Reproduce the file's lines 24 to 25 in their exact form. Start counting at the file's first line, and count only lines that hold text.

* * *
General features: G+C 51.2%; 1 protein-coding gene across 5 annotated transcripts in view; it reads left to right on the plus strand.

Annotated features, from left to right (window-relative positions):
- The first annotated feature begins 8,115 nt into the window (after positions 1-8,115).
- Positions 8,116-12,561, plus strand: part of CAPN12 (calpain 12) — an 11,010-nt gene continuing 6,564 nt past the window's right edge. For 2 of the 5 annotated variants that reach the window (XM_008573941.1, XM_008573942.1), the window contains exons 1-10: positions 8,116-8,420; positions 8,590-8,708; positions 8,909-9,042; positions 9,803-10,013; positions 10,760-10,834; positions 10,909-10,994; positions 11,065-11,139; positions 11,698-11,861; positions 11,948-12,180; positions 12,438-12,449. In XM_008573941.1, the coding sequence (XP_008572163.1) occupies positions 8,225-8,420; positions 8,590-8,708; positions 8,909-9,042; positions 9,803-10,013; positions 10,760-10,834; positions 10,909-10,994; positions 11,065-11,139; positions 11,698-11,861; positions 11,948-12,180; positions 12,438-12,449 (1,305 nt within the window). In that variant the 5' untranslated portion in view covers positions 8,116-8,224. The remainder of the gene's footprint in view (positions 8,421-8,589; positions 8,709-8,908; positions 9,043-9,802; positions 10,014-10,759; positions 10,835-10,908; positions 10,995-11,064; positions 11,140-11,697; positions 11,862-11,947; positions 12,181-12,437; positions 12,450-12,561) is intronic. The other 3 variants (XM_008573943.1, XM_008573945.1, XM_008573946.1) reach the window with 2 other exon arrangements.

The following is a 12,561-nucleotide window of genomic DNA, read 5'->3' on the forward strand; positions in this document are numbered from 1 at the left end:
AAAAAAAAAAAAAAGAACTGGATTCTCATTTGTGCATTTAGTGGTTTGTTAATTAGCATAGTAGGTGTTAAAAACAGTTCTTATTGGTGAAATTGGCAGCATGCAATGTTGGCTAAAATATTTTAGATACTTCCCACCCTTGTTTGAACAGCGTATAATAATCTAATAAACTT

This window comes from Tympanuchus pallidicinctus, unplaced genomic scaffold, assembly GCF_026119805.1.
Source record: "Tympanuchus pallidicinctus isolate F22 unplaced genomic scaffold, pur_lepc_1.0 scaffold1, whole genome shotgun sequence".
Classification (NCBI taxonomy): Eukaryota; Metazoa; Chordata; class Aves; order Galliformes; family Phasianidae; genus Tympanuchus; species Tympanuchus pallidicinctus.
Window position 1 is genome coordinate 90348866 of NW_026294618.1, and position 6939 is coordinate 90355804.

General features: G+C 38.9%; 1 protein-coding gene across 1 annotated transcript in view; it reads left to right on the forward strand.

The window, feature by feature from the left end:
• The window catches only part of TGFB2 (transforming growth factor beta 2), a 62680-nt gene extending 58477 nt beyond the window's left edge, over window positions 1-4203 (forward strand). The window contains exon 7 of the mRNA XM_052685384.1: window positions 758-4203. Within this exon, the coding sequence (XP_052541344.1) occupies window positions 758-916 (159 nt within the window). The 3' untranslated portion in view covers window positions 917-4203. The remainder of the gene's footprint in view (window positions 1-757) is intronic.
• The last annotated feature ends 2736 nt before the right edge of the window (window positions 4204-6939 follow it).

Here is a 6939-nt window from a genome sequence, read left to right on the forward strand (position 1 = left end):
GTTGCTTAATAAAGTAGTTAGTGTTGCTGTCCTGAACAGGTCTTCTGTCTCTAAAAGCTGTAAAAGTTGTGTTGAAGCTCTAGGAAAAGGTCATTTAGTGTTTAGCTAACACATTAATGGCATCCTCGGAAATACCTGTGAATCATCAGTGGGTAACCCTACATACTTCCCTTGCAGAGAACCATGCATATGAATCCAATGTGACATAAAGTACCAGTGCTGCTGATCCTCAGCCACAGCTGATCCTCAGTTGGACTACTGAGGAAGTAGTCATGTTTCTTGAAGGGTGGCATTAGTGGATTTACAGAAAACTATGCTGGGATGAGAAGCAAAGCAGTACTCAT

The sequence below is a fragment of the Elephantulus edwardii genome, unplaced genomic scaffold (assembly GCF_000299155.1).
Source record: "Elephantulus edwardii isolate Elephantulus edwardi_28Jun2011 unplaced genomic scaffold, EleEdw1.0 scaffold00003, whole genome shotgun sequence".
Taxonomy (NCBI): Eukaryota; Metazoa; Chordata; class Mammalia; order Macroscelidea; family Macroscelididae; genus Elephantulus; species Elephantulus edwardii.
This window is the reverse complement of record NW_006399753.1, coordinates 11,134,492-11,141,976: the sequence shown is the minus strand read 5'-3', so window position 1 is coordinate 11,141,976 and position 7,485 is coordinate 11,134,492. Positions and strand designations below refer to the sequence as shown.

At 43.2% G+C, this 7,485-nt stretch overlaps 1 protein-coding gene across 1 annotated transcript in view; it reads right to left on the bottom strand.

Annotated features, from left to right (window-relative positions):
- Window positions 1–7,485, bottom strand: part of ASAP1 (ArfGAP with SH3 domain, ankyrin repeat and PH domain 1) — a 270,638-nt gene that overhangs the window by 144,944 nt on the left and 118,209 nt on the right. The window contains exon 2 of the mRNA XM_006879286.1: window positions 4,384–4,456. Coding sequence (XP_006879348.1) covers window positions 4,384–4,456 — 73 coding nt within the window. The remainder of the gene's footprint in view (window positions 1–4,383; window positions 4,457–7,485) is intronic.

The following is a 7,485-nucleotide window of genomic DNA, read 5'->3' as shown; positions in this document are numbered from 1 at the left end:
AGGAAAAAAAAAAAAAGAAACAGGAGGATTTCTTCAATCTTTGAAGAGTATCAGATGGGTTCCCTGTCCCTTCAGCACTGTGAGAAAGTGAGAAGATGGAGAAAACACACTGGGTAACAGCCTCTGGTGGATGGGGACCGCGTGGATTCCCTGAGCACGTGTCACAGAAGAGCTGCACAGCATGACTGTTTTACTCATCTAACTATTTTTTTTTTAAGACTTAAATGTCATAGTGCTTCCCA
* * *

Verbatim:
The following is a 7,485-nucleotide window of genomic DNA, read 5'->3' as shown; positions in this document are numbered from 1 at the left end:
AGGAAAAAAAAAAAAAGAAACAGGAGGATTTCTTCAATCTTTGAAGAGTATCAGATGGGTTCCCTGTCCCTTCAGCACTGTGAGAAAGTGAGAAGATGGAGAAAACACACTGGGTAACAGCCTCTGGTGGATGGGGACCGCGTGGATTCCCTGAGCACGTGTCACAGAAGAGCTGCACAGCATGACTGTTTTACTCATCTAACTATTTTTTTTTTAAGACTTAAATGTCATAGTGCTTCCCA